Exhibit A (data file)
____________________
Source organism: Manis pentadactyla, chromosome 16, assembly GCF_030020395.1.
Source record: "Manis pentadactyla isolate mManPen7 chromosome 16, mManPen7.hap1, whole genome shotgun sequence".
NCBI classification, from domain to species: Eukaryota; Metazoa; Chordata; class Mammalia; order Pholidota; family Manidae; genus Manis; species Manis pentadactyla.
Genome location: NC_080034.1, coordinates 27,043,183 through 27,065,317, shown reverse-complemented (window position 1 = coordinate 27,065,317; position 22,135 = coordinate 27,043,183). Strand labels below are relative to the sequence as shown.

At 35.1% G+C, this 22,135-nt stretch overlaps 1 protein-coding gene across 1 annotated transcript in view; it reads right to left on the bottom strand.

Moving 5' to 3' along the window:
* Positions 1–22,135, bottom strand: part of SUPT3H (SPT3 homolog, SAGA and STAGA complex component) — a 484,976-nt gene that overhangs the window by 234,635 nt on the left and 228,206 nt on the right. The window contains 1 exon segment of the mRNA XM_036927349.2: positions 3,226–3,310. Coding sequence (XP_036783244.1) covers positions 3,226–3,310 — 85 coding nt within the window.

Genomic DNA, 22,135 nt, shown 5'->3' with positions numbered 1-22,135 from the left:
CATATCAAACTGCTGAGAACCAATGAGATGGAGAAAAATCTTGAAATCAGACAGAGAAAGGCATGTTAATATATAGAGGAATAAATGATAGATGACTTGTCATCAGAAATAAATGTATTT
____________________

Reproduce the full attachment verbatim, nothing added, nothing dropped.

Source organism: Manis pentadactyla, chromosome 16, assembly GCF_030020395.1.
Source record: "Manis pentadactyla isolate mManPen7 chromosome 16, mManPen7.hap1, whole genome shotgun sequence".
NCBI classification, from domain to species: Eukaryota; Metazoa; Chordata; class Mammalia; order Pholidota; family Manidae; genus Manis; species Manis pentadactyla.
Genome location: NC_080034.1, coordinates 27,043,183 through 27,065,317, shown reverse-complemented (window position 1 = coordinate 27,065,317; position 22,135 = coordinate 27,043,183). Strand labels below are relative to the sequence as shown.

At 35.1% G+C, this 22,135-nt stretch overlaps 1 protein-coding gene across 1 annotated transcript in view; it reads right to left on the bottom strand.

Moving 5' to 3' along the window:
* Positions 1–22,135, bottom strand: part of SUPT3H (SPT3 homolog, SAGA and STAGA complex component) — a 484,976-nt gene that overhangs the window by 234,635 nt on the left and 228,206 nt on the right. The window contains 1 exon segment of the mRNA XM_036927349.2: positions 3,226–3,310. Coding sequence (XP_036783244.1) covers positions 3,226–3,310 — 85 coding nt within the window.

Genomic DNA, 22,135 nt, shown 5'->3' with positions numbered 1-22,135 from the left:
CATATCAAACTGCTGAGAACCAATGAGATGGAGAAAAATCTTGAAATCAGACAGAGAAAGGCATGTTAATATATAGAGGAATAAATGATAGATGACTTGTCATCAGAAATAAATGTATTT